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Weekly Update: April 27, 2022

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Crisis or hiccup? Assessing the logistics impact of China lockdowns. Some experts predict ending quarantine restrictions will open cargo floodgates as airfreight feels immediate crunch. A mixed bag of circumstances and time horizons are creating diverging narratives about whether shipping delays stemming from the shutdown of Shanghai and other Chinese cities are getting better or presage massive supply chain gridlock. There is no sign that Shanghai’s lockdown is easing anytime soon. Footage on social media shows steel fences being installed on public roads and inside residential compounds to keep people from traveling to other districts and moving in neighborhoods. On Monday, the Shanghai Health Commission reported 2,472 new positive cases of COVID-19, up from 1,401 the previous day. Total daily case levels exceed 30,000. Fifty-two people died Monday of COVID, according to the China Daily.  While some cities in China, including Guangzhou are loosening COVID restrictions, rising COVID cases in Beijing are sparking fears the Chinese capital and other cities could join Shanghai, Suzhou and other major cities in lockdowns. Kunshan, a technology manufacturing hub west of Shanghai, has extended a lockdown, which began on April 2, to April 28. Several districts in Hangzhou, home to e-commerce giant Alibaba, began a lockdown on April 23, with mass testing being carried out for three days. Based on current trends, China watchers say lockdowns won’t begin to ease until mid-May or possibly June as the government maintains its zero-COVID policy. In some ways the logistics situation sounds manageable. The Port of Shanghai, the largest container shipping gateway in the world, has remained in operation. Wait times for export loadings are only about two days and the 12 days it takes to pick up an import box is below wait times for other COVID-related disruptions in China since 2020, as American Shipper reported Thursday. The daily number of vessels waiting for a berth has actually fallen since the lockdown began nearly four weeks ago and there is limited congestion from redirected cargo at other ports.

Air Freight

Air Canada adding two new freighters. Air Canada Cargo will be adding two more Boeing 767-300F freighters to its growing freighter fleet. The announcement was made at the same time as the company released its financial results for the first quarter of 2021. The cargo division of the carrier posted quarterly revenue up 42 percent to $398 million. The company’s first Boeing 767-300ER freighter made its maiden flight in December 2021, carrying cargo to Vancouver in the aftermath of the British Columbia floods. Growing fleet. The two new aircraft are to be delivered this year and will be in addition to the eight 767-300s that are being converted for cargo operations. “Since their entry into service, our Boeing 767-300BDSF freighters have proven their value to Air Canada and Air Canada Cargo,” said Jason Berry, vicepresident, cargo, at Air Canada. “These additional factory-built 767-300F aircraft will allow Air Canada Cargo to speed up the expansion of its freighter fleet, helping provide reliable, dedicated service to key cargo routes around the world, further bolstering the capacity provided by Air Canada’s mainline fleet.” Added capacity: The 767-300 freighters allow Air Canada Cargo to offer five different main deck configurations, increasing the overall cargo capacity of each aircraft to nearly 58 tonnes or 438 cubic metres, with approximately 75 percent of this capacity on the main deck. Berry said the addition of the new freighters signals the airline’s commitment to dedicated freighter operations.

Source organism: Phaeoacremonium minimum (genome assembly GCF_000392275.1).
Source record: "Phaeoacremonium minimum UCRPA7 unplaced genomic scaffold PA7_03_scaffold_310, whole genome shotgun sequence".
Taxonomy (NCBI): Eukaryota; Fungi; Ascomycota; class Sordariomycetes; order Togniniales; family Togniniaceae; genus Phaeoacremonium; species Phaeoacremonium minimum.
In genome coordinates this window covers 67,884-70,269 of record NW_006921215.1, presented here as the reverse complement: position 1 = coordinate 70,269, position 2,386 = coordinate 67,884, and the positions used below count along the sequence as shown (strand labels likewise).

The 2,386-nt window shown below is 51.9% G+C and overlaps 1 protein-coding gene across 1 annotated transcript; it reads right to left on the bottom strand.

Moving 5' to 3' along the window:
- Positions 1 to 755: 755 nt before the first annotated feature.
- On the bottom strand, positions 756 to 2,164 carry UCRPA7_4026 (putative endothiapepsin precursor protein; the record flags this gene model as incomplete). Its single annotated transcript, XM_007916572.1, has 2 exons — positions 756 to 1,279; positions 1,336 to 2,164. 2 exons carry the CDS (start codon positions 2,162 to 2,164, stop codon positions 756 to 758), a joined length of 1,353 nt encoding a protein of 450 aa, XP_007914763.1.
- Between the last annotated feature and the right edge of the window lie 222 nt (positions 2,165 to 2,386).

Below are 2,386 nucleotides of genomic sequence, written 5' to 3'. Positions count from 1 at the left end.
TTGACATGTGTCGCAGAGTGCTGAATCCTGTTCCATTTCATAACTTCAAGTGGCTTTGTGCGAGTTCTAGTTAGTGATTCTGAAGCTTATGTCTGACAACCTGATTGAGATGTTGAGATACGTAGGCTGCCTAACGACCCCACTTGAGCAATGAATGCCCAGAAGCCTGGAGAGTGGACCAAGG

Russian takeover of foreign-owned aircraft portends higher lease rates. Air Lease absorbs $802M charge for 27 aircraft trapped in Russia. Air Lease Corp. disclosed Friday it is writing off $802.4 million for leased aircraft trapped in Russia it doesn’t expect to recover following Western sanctions against the country for the invasion of Ukraine.  The broader significance of the impairment charge is that “lessors are going to treat country risk differently than they had in the past and will charge airlines accordingly,” Cowen equity analyst Helane Becker said in a client note. “We expect lease rates to trend higher.” So far only 32 of 513 Russian-operated aircraft managed by foreign leasing companies have been returned to their owners, aviation consulting firm IBA Aero said in an analysis published Monday. The returned aircraft include two Boeing 747-400 freighters, a 747-8 freighter and a 757-200 converted freighter.  The 747-400s were operated by Sky Gates Airlines and taken back by Silk Way West Airlines. Lessor BOC Aviation also said it reclaimed a 747-8 from Volga-Dnepr Group subsidiary AirBridgeCargo. Los Angeles-based Air Lease Corp. (NYSE: AL) leases Airbus, Boeing, Embraer and ATR aircraft to carriers worldwide. At the end of March, it terminated leases for 21 owned aircraft remaining in Russia, representing 3.4% of its fleet by net book value. The company said in a filing with the Securities and Exchange Commission that it is unlikely to regain possession of those aircraft, plus six aircraft it manages for clients, that Russian customers have not returned. It opted to write off the assets after determining, along with its auditors, that there wouldn’t be any future cash flows from the aircraft.